Dartmouth Admits Two Haitian Students for Spring Term
March 23, 2010 by Bonnie Barber
Dartmouth College has admitted two undergraduate students from earthquake-ravaged Haiti, Daphnée Charles and Ronel Lefranc, who are both students at Université Quisqueya (UniQ) in Port-au-Prince. They will begin spring term classes on March 29, and will be taking courses primarily in environmental studies and economics.
Daphnée Charles (left) and Ronel Lefranc of Haiti study at Dartmouth while their school is rebuilt. (photo by Joseph Mehling ‘69)
Charles is a 23-year-old from Pétion-Ville and a fourth-year student at Université Quisqueya’s Agro-Economie program. Lefranc, a 23-year-old third-year from Hinche, is studying Agro-Environnement. Both are honor roll students and have met appropriate academic standards. While it has not yet been determined how long they will study at Dartmouth, their plan is to return to UniQ when the university reopens. They are not pursuing a degree from Dartmouth.
“Our goal is to provide Daphnée and Ronel with the resources and course work they need to continue their studies while their school is being rebuilt,” said Dartmouth President Jim Yong Kim, who has spent a great deal of time in Haiti with his work with Dr. Paul Farmer and Partners in Health. “Daphnée and Ronel will certainly give their new Dartmouth classmates insight on the challenges and opportunities their country faces.”
“I am grateful to my friend, Paul Farmer, the people at Partners in Health, and to President Bill Clinton and the Clinton Foundation for asking Dartmouth to accept students from Haiti, and to our senior leadership at Dartmouth for working to make their Dartmouth experience a great one,” said President Kim.
The College has extended the admissions application deadline for displaced Haitian students who are interested in studying at Dartmouth. Students must submit materials by April 15, 2010, to be considered for first-year, transfer admission, or the Special Community Student Program. For more information, contact the Office of Undergraduate Admissions by email at firstname.lastname@example.org or by calling 603/646-2875.
The two students were selected by the Haitian Education and Leadership Program (HELP), Haiti’s largest university scholarship program headed by Conor Bohan. HELP provides scholarships to promising students within Haiti. Dartmouth also worked in tandem with Partners in Health and the Clinton Foundation.
“Ronel and Daphnée have been given this incredible opportunity to study at Dartmouth, and they will return to Haiti with new knowledge and skills at a time when Haiti is in desperate need of a new generation of educated sons and daughters,” said Bohan. “Ronel Lefranc is from Hinche, a town in Haiti’s rural Central Plateau where his mother works as a subsistence farmer. Ronel’s father died when he was ten. Daphnée Charles is from a suburb of Port-au-Prince where her mother sells dried fish in the marketplace. Ronel and Daphnée have worked very hard to beat the odds; they are both at top of their class at Quisqueya University in a country where only 50 percent of children go to school and less than 1 percent of 18-24 year olds attend university. All of us at HELP wish to thank President Kim for his generosity and his commitment to education and to Haiti. We would also like to thank the Dartmouth staff who have gone above and beyond to prepare Ronel and Daphnée for their time at Dartmouth and to ensure a smooth transition from Haiti to Hanover.”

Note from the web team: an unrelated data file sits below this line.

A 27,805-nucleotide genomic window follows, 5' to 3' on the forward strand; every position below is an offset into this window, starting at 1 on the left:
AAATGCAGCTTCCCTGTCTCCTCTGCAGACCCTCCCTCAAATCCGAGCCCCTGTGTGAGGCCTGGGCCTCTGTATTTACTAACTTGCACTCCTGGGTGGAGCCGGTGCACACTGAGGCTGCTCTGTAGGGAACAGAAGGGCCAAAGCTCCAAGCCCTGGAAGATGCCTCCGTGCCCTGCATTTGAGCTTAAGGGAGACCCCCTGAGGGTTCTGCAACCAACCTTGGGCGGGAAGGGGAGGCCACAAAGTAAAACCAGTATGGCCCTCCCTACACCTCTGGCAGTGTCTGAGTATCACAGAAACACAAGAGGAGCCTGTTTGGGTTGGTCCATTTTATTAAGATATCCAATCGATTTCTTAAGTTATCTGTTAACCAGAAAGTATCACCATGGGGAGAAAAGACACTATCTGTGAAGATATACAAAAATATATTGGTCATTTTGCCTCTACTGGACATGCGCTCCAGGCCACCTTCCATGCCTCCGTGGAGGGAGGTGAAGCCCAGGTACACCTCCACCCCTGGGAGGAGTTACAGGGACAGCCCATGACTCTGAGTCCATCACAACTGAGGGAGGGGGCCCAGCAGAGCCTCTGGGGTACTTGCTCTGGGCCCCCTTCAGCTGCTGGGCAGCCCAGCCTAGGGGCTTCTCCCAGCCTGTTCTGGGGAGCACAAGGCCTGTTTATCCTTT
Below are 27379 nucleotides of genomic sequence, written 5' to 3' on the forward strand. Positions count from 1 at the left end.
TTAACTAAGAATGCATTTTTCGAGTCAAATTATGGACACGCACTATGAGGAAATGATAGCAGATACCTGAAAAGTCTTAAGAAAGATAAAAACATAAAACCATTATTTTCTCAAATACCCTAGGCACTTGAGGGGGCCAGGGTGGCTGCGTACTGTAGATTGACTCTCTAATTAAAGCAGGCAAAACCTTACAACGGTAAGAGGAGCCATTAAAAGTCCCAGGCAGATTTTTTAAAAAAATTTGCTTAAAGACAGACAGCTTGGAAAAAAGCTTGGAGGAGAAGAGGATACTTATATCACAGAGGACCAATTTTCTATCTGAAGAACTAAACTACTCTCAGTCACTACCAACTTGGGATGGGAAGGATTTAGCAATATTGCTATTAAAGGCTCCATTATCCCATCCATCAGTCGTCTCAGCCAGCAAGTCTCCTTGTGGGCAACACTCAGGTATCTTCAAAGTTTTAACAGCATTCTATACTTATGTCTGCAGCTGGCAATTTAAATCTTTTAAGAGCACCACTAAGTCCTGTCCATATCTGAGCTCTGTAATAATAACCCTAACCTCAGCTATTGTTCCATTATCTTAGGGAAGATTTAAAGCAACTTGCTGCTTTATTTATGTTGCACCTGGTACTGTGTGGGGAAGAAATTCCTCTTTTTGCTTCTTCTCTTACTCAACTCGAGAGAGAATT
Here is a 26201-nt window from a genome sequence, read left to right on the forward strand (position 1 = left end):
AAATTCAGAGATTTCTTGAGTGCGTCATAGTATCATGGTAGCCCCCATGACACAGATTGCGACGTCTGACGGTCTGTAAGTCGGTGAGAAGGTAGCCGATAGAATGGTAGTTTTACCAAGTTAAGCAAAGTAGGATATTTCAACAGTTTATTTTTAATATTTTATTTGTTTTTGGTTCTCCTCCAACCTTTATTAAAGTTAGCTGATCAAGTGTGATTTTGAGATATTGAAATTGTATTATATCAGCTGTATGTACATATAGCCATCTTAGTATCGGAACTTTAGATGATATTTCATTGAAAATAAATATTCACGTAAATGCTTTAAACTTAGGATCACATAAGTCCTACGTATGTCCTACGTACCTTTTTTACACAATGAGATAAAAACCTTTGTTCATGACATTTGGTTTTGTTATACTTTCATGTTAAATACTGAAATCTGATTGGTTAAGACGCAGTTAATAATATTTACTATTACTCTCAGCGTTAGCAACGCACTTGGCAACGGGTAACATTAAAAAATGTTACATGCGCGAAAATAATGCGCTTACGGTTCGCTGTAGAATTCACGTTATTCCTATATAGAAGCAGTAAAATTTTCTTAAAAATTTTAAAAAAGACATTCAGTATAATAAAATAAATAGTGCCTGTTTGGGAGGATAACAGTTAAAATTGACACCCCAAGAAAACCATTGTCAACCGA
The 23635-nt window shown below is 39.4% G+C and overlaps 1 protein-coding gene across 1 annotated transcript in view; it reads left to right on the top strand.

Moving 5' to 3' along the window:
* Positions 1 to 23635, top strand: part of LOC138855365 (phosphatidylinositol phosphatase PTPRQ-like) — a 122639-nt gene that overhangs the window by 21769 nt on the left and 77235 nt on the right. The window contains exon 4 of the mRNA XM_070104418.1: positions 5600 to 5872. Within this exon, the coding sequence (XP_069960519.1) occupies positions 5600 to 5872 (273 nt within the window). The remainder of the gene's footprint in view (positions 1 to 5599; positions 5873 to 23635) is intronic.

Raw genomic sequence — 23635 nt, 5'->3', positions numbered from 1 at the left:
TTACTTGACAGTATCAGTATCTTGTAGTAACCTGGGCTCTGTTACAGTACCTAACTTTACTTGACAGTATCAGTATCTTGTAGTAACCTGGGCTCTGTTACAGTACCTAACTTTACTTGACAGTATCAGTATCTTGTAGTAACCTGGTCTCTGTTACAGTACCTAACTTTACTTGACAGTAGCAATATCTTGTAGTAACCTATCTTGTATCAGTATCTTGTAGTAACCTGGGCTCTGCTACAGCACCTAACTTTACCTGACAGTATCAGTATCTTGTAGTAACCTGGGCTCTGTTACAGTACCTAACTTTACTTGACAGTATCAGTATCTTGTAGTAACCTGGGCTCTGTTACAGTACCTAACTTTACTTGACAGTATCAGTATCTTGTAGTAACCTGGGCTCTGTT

Both students were admitted to Dartmouth as Special Community Students and, as such, they will not be eligible for bachelor’s degrees at Dartmouth at this time. They will receive credit for courses. Dartmouth will cover tuition, room and board, a standard meal plan, the Dartmouth College health insurance plan, and standard fees. HELP will cover visa, travel, and personal expenses for the students. Both will live in residence halls on campus.
“I am looking forward to welcoming Daphnée and Ronel to Dartmouth," said Sylvia Spears, Acting Dean of the College. “An orientation session has been planned to assure a smooth transition for these students and all systems are in place to provide complete support during their time on our campus. I am sure I can count on the entire Dartmouth community to help Daphnée and Ronel feel at home.”
The 7.0 earthquake in January destroyed Haiti’s education infrastructure, leaving thousands of students displaced. In the wake of this disaster, Dartmouth students set the standard for colleges and universities nationwide in their support for Haiti, and raised more than $205,000 for Partners in Health. Dartmouth students’ fundraising model was emulated by other schools. To date, Dartmouth Haiti Response has contributed over $1.3 million in medical supplies and monetary gifts to relief efforts.
The 7.0 earthquake in January destroyed Université Quisqueya in Port-au-Prince. (photo courtesy of Haitian Education and Leadership Program)
Dartmouth is also currently hosting two Italian graduate students from the University of L'Aquila. Their studies were interrupted when a 6.3 magnitude earthquake rocked L’Aquila last April, destroying the university’s library. The students arrived at Dartmouth in January and are completing work on their doctoral dissertations. A third Italian graduate student spent the fall 2009 term at Dartmouth. After New Orleans was devastated by Hurricane Katrina in 2005, Dartmouth accepted more than 20 temporary transfer students from New Orleans-area colleges, including Tulane University.